By Greg Lecker
A wide variety of birds are singing their overture to spring as I begin hiking. I hear calls from Northern Cardinal, Red-winged Blackbird, Red-bellied Woodpecker, Black-capped Chickadee; and flying overhead, Killdeer, a flock of Canada Geese, and a higher pitched distressed sounding call from one of a pair of ducks. Accompanied by this music, I stroll quickly past newly cleared annual beds where the tulips are thrusting their reddish-tinted leaves from towards the sky.
On my travel to the Grace Dayton Wildflower Garden, I notice that Green Heron Pond has opened up. I hear that the ice went out on Lake Minnetonka this weekend. How appropriate that the holidays of Passover and Easter mark the release and rebirth from the dark and cold of winter.
In the woodland wildflower garden, wild leek foliage is up; but as is the habit of this native plant, its flowers will not appear until after the foliage goes dormant. Not only is snow trillium up but it’s blooming – about two weeks earlier than in 2014.
On my way to the prairie, I’m struck by the forsythia clump. Two weeks ago, buds were just beginning to show a hint of yellow. Now, all the buds are ready to pop. A few buds have opened already!
In the Capen Display Garden next to the prairie, Rich and two assistants are clearing the leftover plant detritus from last year.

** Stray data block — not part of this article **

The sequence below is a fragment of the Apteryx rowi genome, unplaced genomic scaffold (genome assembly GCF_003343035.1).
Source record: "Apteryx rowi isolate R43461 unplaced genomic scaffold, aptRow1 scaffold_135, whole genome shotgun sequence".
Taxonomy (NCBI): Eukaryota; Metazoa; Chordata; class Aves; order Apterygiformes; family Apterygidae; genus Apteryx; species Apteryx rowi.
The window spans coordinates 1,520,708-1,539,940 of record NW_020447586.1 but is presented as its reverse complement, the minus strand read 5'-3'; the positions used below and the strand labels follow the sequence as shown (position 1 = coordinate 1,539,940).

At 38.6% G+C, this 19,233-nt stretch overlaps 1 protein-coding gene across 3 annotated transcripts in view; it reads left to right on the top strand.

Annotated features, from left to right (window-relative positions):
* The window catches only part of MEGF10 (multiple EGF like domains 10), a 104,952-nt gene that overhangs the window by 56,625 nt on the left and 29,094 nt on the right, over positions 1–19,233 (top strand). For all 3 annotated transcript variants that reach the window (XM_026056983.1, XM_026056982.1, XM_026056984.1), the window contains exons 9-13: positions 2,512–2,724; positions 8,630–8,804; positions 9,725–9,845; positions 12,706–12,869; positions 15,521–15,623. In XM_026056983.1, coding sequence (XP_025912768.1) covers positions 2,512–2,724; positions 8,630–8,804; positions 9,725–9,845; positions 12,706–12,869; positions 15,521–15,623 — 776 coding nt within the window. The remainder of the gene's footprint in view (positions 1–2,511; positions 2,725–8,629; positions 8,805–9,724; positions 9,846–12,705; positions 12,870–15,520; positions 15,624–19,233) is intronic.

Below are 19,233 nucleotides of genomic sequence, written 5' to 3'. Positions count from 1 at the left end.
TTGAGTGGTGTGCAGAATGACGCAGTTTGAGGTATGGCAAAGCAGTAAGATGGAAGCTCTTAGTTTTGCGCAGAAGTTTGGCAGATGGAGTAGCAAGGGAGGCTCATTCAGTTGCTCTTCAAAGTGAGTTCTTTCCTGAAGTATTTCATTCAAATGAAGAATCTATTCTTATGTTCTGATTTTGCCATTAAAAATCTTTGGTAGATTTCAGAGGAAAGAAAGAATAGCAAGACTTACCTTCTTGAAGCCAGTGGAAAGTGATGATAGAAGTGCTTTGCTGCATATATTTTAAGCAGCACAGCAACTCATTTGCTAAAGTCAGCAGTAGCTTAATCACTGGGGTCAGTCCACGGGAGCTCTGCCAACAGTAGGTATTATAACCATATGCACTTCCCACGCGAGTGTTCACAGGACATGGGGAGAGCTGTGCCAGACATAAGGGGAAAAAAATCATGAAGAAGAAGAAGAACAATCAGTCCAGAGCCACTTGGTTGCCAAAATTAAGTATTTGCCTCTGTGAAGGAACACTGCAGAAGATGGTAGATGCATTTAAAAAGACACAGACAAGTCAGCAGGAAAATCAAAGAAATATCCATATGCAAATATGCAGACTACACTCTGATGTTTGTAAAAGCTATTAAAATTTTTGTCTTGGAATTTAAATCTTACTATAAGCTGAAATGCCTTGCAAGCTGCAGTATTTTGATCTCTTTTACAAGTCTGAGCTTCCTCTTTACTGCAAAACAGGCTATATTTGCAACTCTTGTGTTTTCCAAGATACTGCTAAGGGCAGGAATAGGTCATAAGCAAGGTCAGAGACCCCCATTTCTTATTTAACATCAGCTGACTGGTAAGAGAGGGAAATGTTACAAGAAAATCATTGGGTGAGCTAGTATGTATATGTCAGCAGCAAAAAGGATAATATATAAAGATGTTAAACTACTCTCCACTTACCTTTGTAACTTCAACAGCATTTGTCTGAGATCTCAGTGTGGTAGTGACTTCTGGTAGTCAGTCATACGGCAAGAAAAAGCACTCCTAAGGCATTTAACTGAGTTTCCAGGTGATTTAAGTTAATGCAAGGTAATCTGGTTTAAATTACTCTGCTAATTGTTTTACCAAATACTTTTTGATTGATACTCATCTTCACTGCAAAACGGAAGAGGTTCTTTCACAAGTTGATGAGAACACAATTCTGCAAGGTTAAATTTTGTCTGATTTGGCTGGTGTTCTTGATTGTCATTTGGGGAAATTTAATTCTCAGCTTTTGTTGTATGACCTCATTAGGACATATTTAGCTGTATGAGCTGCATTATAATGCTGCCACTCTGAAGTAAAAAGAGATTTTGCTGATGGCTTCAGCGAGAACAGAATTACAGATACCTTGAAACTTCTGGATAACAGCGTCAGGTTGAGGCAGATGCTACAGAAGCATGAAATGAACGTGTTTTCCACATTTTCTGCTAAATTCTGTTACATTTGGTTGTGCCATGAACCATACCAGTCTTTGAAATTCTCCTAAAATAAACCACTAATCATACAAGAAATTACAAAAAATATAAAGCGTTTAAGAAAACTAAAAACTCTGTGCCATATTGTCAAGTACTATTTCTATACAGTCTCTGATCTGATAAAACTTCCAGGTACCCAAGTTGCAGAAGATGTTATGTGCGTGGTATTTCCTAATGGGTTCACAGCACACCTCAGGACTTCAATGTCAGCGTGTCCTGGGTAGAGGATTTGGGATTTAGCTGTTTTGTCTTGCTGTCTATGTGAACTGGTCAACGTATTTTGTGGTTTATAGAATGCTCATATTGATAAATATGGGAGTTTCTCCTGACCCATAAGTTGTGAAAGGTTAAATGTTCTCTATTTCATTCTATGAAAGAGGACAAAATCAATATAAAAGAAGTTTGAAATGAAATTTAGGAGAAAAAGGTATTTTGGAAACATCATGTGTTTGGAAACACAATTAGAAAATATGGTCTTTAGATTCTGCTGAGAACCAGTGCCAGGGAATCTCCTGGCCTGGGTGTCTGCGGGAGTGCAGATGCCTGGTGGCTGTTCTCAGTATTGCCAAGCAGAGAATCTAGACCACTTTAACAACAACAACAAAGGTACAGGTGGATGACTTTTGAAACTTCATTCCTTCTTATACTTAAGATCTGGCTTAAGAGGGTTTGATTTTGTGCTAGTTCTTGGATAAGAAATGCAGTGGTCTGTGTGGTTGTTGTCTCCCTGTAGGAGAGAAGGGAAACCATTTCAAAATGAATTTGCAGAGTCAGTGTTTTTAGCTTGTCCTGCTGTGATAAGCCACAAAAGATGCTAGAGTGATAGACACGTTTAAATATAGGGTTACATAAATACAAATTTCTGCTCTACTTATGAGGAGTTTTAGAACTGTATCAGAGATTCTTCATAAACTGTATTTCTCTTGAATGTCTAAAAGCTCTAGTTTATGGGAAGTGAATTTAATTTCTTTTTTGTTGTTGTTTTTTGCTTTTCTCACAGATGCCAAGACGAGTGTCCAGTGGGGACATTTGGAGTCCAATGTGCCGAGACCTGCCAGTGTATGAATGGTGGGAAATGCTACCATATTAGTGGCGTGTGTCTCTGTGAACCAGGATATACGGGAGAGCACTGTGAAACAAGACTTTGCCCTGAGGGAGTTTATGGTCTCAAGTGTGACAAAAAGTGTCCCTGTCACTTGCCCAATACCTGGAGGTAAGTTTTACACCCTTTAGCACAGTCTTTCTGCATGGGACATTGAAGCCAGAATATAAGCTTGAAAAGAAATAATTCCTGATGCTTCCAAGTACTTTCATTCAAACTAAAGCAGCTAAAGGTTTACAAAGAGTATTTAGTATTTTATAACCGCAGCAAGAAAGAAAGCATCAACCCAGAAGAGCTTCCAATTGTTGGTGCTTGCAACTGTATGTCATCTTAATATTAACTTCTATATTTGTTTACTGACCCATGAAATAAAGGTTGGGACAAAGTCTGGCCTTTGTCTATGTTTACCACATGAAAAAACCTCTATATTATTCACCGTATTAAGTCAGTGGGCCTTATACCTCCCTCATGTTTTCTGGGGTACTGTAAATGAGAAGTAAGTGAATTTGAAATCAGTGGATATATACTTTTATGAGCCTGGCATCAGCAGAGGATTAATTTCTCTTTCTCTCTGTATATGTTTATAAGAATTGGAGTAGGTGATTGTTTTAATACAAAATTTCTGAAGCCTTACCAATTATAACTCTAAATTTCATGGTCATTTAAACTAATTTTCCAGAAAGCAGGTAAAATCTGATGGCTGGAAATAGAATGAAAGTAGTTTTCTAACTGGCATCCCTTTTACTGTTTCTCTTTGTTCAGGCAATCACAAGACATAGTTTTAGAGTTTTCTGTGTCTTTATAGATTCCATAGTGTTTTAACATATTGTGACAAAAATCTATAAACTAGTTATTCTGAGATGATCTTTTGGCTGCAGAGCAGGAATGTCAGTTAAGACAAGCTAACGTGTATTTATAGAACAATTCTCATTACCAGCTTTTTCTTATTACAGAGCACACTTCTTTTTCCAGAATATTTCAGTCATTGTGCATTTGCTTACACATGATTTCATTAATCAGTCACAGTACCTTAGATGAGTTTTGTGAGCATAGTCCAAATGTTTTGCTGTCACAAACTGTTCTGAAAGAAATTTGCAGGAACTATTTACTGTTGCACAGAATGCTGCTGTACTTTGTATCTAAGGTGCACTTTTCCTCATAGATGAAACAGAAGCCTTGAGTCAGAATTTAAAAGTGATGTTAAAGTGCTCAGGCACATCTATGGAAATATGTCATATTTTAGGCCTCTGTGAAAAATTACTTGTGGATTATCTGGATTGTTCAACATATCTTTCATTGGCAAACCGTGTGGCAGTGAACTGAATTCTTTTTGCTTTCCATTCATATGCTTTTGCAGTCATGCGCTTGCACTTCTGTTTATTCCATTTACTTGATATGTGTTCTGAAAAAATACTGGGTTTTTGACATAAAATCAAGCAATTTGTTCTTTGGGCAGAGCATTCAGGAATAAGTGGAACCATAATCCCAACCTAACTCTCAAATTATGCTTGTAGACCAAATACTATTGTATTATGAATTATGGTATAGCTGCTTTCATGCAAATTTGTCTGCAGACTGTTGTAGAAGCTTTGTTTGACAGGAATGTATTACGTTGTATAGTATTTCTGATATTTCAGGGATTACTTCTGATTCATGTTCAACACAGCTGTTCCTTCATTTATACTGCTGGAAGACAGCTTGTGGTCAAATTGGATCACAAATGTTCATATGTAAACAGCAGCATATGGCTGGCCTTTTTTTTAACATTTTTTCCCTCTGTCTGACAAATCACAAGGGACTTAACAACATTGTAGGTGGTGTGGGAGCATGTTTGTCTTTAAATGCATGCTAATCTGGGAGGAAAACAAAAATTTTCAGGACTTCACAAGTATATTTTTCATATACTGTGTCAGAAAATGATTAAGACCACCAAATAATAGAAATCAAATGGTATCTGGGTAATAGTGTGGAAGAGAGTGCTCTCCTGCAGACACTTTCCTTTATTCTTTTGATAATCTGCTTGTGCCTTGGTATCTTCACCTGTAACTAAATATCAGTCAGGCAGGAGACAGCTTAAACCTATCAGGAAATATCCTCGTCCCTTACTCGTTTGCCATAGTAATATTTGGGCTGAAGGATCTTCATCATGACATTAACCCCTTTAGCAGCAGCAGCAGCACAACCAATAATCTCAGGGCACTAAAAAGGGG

In this garden eleven months ago, I watched Rich and others transplanting fragile prickly pear cactus rescued from a development site. Rich reminds me to look for the cactus blooming in another month or two. Rich also points out the blooming Pasque Flower.
Rich clues me in on the sites of a number of unusual native plants I’ve not yet found at the Arboretum – inviting me on a scavenger hunt to complete and share with future Nature Notes readers.
Just after leaving these garden guardians, I see in the distance a band of wild turkeys running quickly. Then I notice the cause – a male is strutting in full Thanksgiving mascot fashion. His display and gobbling doesn’t appear to be completely welcomed by his “harem” which is moving away from him.
On my walk through the Shade Tree collection, I notice a recent windfall. The totem marking heights of tree growth over the years has been felled – likely by Wednesday evening’s high winds.
The damage the totem inflicted on a nearby sign reminds one to pay due attention to the severe weather warnings to come this year. I have a feeling that the 2014 drought of tornadoes (about half the average 45) may not be repeated in 2015. Fair warning to us all. Will the spring overture be followed by a calm or a story passage?
Greg Lecker is a Minnesota Master Naturalist Volunteer.